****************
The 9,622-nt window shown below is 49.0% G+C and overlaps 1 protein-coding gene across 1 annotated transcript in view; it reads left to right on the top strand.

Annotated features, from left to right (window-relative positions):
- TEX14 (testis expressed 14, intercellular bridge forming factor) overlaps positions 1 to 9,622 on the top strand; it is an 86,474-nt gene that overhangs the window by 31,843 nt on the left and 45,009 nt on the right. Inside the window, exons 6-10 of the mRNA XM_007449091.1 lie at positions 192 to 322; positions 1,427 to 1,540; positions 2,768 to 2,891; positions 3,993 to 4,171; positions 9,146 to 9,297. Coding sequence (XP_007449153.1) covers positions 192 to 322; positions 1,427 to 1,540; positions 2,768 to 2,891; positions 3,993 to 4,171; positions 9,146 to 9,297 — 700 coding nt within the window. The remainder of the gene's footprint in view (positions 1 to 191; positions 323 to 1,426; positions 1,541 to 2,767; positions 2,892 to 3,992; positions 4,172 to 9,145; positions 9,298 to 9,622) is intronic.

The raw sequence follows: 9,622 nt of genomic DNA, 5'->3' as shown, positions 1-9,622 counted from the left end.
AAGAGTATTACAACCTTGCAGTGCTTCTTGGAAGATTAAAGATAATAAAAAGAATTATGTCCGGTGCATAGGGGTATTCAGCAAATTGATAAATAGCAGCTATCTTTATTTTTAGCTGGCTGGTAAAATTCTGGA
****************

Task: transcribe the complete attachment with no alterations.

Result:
The 9,622-nt window shown below is 49.0% G+C and overlaps 1 protein-coding gene across 1 annotated transcript in view; it reads left to right on the top strand.

Annotated features, from left to right (window-relative positions):
- TEX14 (testis expressed 14, intercellular bridge forming factor) overlaps positions 1 to 9,622 on the top strand; it is an 86,474-nt gene that overhangs the window by 31,843 nt on the left and 45,009 nt on the right. Inside the window, exons 6-10 of the mRNA XM_007449091.1 lie at positions 192 to 322; positions 1,427 to 1,540; positions 2,768 to 2,891; positions 3,993 to 4,171; positions 9,146 to 9,297. Coding sequence (XP_007449153.1) covers positions 192 to 322; positions 1,427 to 1,540; positions 2,768 to 2,891; positions 3,993 to 4,171; positions 9,146 to 9,297 — 700 coding nt within the window. The remainder of the gene's footprint in view (positions 1 to 191; positions 323 to 1,426; positions 1,541 to 2,767; positions 2,892 to 3,992; positions 4,172 to 9,145; positions 9,298 to 9,622) is intronic.

The raw sequence follows: 9,622 nt of genomic DNA, 5'->3' as shown, positions 1-9,622 counted from the left end.
AAGAGTATTACAACCTTGCAGTGCTTCTTGGAAGATTAAAGATAATAAAAAGAATTATGTCCGGTGCATAGGGGTATTCAGCAAATTGATAAATAGCAGCTATCTTTATTTTTAGCTGGCTGGTAAAATTCTGGA